Same Old Story for Ivanisevic : Tennis: Second-seeded player upset by Germany’s Zoecke in first round of U.S. Open.


The annual Goran Ivanisevic soul-searching, also known as the U.S. Open, got under way Monday.

Ivanisevic, seeded second and second-ranked in the world, went out in the first round to big-serving Markus Zoecke, a 6-foot-5, 190-pound German who entered the tournament ranked 58th.

Zoecke won, 6-2, 7-5, 3-6, 7-5, and by most measures of tennis results, this was a major upset. But then, upon second look, this was Ivanisevic at the U.S. Open, which badly alters the test sample.

Ivanisevic, the sport’s Dr. Strangelove, comes to the U.S. Open each year in need of only one thing to improve his game: a psychiatrist’s couch. He has gotten to two Wimbledon finals, but has never made it past the fourth round of the U.S. Open. Perhaps the fact that Sigmund Freud used to live in London is a factor.


Every year since 1989, Ivanisevic has come to Flushing Meadow, faced its demons and been driven out. Others come lacking forehands or great serves. He comes lacking an exorcism.

To his credit, when his stay in his own personal tennis padded cell has mercifully ended each year, he has always addressed the situation head on, refusing to shrink from the blame.

“I did not play tennis today,” he said Monday. “I don’t know what I do here. Not only today, every year when I come to the U.S. Open, I don’t know what I am doing here, you know. Sometimes I ask myself why I am coming here because . . . I don’t know.”

Soon, the self-analysis becomes a flood:


--"As soon as I come here, it is finished. I don’t know why. It is like I am playing--I don’t know.”

--"New York is a great city. I like it here. It is not a problem with New York. It is a problem with me.”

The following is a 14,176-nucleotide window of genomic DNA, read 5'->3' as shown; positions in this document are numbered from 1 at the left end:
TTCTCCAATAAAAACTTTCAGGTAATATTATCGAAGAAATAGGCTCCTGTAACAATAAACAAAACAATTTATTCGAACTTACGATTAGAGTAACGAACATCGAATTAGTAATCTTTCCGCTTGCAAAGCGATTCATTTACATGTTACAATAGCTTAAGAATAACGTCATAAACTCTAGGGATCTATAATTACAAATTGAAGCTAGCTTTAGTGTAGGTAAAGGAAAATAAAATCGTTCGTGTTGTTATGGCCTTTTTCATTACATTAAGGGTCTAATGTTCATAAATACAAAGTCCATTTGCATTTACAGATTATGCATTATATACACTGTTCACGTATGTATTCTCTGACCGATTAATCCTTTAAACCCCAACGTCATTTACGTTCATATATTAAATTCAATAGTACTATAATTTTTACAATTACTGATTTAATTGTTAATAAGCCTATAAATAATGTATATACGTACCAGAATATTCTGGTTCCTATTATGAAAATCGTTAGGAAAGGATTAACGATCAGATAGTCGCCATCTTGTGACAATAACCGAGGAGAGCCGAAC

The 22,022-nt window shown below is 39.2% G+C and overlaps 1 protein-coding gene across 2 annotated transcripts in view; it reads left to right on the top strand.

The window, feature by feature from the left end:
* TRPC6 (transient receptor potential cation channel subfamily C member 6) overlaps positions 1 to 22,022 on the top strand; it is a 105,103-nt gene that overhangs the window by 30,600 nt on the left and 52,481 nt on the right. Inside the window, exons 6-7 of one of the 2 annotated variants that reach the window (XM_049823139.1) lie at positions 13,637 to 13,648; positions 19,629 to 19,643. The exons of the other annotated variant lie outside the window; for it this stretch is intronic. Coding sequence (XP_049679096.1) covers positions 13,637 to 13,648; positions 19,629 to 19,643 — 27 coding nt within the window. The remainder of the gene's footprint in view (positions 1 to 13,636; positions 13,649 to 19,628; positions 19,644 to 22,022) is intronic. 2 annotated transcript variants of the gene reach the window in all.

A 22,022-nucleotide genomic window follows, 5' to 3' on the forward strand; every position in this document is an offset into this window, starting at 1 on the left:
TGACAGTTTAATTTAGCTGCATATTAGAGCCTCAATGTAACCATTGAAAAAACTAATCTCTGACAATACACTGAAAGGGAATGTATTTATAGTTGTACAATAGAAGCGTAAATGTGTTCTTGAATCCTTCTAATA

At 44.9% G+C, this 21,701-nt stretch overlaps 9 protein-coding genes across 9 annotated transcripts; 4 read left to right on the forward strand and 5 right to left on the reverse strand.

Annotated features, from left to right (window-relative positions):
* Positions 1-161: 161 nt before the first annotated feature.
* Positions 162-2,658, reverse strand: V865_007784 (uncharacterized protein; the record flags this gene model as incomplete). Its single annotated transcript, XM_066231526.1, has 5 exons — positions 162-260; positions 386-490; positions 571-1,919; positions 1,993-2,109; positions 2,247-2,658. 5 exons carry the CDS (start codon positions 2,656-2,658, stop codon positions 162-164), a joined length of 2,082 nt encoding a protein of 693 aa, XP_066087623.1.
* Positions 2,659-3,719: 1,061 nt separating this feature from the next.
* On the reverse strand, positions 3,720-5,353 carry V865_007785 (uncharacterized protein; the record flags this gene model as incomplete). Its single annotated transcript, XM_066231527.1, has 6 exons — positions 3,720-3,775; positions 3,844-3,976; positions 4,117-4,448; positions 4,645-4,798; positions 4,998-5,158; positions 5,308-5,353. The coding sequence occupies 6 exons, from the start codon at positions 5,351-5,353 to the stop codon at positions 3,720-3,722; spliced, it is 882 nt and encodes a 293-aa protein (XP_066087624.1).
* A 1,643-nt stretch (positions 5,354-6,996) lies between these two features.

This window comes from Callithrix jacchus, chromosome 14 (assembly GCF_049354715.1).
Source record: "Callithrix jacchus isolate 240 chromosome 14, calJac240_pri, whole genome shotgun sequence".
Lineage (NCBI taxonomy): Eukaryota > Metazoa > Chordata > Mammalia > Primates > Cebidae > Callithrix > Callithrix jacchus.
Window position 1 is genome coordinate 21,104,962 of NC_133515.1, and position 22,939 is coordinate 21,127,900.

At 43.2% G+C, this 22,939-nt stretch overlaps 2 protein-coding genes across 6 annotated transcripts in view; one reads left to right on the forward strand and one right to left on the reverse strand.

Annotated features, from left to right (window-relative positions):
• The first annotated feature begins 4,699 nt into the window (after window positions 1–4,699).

--"I don’t know, maybe I should try and play some women’s tournament next year. But I’m not sure if I will win that because like this, maybe I win a couple of rounds, but something will happen.”

--"I am trying, but I am lost a little bit. I see these planes (flying over the stadium) and I saw my place on that flight.”


--"I am not thinking, because I am too scared to think.”

Ivanisevic, it must be remembered, is not given to regular thought processes, even when he isn’t at the U.S. Open. This is a player whose brain waves tend to run southeast and northwest. For example, a few years ago during the Champions Cup tournament at Indian Wells, he met the press after a match and declared that he would not play again in the desert because, when he went to dinner at night, there were so many old people dining that he was afraid he’d see somebody die of a heart attack.

Some of this, of course, is done for effect. Ivanisevic knows that many of his fellow players are so boring that the press welcomes his frequent zany shows. But Monday’s show-and-tell was clearly serious.

What Ivanisevic did not give proper testimonial to was the huge serve and baseline slugging game of Zoecke, who was smart enough to know that he had nothing to lose if he just went for it on every shot.


That got him 16 aces, 53 winners, and 28 of 39 points when he came to the net--a 72% average. He didn’t lose his serve until 3-4 of the third set, and then on a forehand drive that just barely zipped wide. He fought off six other break-point opportunities and barely failed on a match-point opportunity with Ivanisevic serving at 4-5 of the fourth set, when the Croat hit his best shot of the match, an inside-out forehand winner into the deep corner.

Undaunted, Zoecke held at 5-5, then made use of two lucky netcords and a double fault by Ivanisevic at 5-6 to take the match.

Zoecke, as bland as Ivanisevic is wacky, had never won a match in the U.S. Open before and had only two prior victories, both in the Australian Open, in four years of playing in Grand Slam events. He had to struggle a bit to articulate his emotions.

“I was really happy,” he said. “I don’t know, really, but I think I have to see it on TV, maybe, maybe that--yeah, it is a very big win for me.”


For Ivanisevic, the whole thing was just a huge pain. When asked if his recent hip injury had played a role in his defeat, he said: “No, maybe a brain injury.”